Lower Premiums But Higher Out-of-Pocket Costs for 2020 ACA Consumers
Open enrollment for individual and family health insurance under the Affordable Care Act (ACA) started on November 1 and continues through December 15, 2019. For people who buy health insurance on their own, this may be their only chance to get a new health plan for next year.
What should they expect in terms of costs?
There’s good news on that front, but a strong word of caution too. eHealth’s recent survey of 2020 ACA plans shows that a lower price tag doesn’t always translate to lower overall costs.
Monthly Premiums Are Going Down
eHealth’s analysis finds that average monthly premiums are going down in 2020 compared to 2019.
For example, the average premium for a Bronze plan for a single 40-year-old is decreasing 3%, from $407 to $393. Families will also see lower monthly costs. A family of four (two adults age 40 and two children under age 14) will find average premiums down 4% for a Bronze plan, from $1,299 to $1,253 per month.
Premiums for Silver plans are declining 6% for 40-year-old individuals (from $542 to $512 per month) and 6% for families of four (from $1,729 to $1,633).
That’s definitely good news for health insurance consumers. But there’s more to the picture.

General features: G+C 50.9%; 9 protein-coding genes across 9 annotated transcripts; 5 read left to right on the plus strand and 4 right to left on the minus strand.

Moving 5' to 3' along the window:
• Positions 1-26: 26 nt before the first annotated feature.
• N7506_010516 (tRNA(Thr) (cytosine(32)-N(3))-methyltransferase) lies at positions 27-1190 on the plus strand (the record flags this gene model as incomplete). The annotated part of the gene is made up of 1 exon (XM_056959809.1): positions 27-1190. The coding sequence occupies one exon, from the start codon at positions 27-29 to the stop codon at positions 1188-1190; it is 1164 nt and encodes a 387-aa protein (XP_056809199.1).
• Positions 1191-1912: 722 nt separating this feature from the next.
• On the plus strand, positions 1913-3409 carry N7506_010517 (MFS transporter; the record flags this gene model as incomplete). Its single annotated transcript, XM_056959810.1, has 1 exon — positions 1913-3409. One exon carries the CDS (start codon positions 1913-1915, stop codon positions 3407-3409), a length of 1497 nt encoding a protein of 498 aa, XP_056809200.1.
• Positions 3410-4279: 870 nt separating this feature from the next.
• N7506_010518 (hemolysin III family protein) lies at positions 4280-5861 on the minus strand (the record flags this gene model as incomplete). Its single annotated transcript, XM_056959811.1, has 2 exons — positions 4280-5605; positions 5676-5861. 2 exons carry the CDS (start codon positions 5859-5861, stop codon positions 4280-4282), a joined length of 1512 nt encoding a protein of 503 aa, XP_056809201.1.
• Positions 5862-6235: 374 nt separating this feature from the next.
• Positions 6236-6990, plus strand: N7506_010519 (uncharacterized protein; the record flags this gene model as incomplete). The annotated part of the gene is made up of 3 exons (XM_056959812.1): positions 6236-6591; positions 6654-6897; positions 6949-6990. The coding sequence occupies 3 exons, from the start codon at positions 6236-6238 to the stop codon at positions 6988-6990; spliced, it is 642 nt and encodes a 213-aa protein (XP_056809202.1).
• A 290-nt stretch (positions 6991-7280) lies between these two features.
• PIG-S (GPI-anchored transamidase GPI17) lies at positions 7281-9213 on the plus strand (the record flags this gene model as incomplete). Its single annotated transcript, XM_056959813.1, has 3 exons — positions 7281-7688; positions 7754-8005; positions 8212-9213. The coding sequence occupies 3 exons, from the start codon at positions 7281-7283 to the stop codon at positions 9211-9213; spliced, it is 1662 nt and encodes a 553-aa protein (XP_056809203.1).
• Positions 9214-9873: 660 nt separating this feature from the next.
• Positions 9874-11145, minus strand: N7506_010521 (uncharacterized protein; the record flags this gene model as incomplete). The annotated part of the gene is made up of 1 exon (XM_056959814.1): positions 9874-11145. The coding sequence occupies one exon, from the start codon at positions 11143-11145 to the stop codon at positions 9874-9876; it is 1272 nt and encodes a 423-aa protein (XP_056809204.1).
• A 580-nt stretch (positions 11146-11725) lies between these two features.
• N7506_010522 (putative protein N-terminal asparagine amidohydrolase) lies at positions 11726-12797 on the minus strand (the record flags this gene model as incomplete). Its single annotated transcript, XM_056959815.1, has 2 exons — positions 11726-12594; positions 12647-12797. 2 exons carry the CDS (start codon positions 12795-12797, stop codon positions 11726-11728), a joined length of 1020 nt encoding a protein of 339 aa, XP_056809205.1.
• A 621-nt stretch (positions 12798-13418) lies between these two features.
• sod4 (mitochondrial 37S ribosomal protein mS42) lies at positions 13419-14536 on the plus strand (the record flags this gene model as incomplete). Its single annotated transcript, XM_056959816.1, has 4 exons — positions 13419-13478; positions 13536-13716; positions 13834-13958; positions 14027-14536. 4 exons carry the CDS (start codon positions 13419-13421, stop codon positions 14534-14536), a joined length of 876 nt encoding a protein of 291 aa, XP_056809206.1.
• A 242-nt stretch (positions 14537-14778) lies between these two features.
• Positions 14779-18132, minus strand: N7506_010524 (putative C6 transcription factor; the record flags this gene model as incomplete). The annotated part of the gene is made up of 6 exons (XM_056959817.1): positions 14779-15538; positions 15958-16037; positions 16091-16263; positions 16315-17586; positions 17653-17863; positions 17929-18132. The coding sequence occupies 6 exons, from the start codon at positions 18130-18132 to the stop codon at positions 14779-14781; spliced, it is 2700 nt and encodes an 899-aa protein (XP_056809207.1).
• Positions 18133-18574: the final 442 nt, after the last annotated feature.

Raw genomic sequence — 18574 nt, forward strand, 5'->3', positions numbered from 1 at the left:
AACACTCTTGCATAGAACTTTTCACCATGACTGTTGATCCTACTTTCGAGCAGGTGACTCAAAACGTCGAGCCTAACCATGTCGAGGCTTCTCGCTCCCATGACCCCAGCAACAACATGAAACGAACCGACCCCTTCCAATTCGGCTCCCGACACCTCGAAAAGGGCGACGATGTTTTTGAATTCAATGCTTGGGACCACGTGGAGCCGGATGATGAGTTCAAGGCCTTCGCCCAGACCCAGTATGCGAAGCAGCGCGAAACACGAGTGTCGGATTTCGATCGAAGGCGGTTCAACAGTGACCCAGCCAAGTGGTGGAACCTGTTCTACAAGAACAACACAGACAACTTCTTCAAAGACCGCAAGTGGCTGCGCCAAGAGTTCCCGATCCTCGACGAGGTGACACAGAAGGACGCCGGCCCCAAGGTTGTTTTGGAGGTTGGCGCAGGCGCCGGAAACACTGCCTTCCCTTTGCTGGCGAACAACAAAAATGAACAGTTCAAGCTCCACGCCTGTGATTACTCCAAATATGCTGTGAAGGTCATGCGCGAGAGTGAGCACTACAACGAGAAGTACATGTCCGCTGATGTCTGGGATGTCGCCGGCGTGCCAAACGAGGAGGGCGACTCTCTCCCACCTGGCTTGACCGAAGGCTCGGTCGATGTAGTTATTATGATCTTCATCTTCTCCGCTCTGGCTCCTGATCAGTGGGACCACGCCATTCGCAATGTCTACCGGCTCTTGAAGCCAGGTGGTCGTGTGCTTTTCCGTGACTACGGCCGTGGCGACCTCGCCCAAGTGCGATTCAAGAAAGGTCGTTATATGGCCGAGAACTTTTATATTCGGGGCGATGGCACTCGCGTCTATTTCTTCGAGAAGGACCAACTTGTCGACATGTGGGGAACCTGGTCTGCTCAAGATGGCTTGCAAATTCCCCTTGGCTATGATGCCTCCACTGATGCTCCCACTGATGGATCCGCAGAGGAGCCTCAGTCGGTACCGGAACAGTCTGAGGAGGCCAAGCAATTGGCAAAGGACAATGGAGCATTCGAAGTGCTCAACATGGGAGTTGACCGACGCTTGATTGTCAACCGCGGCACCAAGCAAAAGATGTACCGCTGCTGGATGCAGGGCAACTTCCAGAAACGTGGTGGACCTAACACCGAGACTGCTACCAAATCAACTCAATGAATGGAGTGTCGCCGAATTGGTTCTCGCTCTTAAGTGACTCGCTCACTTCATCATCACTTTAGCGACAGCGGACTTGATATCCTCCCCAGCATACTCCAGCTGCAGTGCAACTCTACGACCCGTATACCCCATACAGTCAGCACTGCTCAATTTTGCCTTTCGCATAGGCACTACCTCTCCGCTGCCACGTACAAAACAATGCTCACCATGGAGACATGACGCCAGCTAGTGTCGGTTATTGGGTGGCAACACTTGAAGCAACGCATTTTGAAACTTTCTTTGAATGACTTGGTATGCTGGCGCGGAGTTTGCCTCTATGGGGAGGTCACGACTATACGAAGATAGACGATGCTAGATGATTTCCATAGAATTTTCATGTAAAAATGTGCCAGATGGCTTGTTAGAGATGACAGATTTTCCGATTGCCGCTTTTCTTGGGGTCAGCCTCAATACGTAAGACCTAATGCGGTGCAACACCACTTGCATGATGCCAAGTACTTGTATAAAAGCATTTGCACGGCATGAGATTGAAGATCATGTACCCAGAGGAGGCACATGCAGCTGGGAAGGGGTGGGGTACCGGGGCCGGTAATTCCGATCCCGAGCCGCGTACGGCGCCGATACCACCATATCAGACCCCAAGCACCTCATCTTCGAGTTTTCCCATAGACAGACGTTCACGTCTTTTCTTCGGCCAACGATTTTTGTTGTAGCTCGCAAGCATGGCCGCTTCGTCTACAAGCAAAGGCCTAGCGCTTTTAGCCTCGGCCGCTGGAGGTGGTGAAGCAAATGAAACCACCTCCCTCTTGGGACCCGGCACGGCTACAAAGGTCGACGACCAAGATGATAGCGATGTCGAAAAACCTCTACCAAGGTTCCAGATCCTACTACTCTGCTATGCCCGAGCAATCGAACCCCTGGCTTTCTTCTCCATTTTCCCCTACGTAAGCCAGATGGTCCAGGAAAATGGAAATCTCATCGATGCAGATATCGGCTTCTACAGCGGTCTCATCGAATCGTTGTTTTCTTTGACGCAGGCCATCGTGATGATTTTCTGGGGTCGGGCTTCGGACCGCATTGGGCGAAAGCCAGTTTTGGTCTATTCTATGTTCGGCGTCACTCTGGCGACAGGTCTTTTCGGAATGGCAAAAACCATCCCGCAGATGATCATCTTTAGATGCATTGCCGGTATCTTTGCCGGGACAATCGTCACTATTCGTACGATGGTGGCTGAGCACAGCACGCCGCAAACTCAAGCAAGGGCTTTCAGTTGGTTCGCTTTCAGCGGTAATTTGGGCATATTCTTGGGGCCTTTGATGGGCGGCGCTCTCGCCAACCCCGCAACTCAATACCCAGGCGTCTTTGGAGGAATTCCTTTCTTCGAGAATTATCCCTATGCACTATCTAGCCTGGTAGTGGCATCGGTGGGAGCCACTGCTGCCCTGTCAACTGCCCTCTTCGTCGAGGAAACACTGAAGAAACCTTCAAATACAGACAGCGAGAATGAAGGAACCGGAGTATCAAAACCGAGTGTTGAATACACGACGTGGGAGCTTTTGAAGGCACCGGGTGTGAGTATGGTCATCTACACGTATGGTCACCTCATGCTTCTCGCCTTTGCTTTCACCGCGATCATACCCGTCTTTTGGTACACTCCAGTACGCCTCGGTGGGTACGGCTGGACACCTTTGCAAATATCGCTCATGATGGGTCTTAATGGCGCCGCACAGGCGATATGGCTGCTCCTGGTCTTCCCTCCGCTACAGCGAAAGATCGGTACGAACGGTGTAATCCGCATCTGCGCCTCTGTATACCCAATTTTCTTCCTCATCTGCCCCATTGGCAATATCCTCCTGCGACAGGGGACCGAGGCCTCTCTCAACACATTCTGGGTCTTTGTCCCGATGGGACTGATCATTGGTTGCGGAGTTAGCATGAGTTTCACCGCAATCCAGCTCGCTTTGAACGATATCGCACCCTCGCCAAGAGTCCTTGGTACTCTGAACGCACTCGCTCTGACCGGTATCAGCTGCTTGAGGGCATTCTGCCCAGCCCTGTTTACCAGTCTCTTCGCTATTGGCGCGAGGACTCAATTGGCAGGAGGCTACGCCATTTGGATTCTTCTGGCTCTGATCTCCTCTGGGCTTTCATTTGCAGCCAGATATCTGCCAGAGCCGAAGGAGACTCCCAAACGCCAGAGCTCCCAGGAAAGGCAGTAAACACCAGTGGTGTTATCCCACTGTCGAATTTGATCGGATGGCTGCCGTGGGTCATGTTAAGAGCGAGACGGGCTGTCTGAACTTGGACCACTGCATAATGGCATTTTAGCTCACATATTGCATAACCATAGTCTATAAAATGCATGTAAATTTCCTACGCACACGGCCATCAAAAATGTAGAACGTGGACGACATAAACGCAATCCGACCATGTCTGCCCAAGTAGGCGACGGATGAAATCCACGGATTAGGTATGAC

Out-of-Pocket Costs Are Going Up
Out-of-pocket costs (deductibles and copays, for example) are what you pay when you receive covered medical care under your health insurance plan.
Unfortunately, out-of-pocket costs are increasing for 2020 at about the same rate that premiums are going down.
Next year, for example, average Bronze plan deductibles are increasing 4% (from $6,181 to $6,419) for 40-year-old individuals, while the average maximum out-of-pocket limit -- the most you’ll pay for covered medical care during the course of the year -- is also increasing 4% (from $7,458 to $7,731).
For a family of four, average Bronze plan deductibles are rising by 3% (from $13,017 to $13,394), while the average maximum out-of-pocket limit is increasing 4% (from $14,916 to $15,462).
What This Means for Open Enrollment Season
In the end, 2020 is going to be a mixed bag for people who buy ACA health insurance. Lower premiums can sometimes mask higher out-of-pocket costs, and that can lead many people to unexpectedly spend more money over the course of a year for their medical care. That’s why it’s important to make the most of the open enrollment season and review coverage choices for next year – even if you’re happy with your current plan and ultimately decide to stick with it for 2020.
And if you don’t qualify for government subsidies, it’s a good idea to review coverage options beyond what Healthcare.gov and state-run marketplaces are offering. Government-run sites do not display all ACA-compliant health plans available to people who pay the full cost of their health insurance coverage. That means you might find a plan better suited to your medical needs and budget by shopping for ACA coverage available through licensed private marketplaces like eHealth or direct through insurers.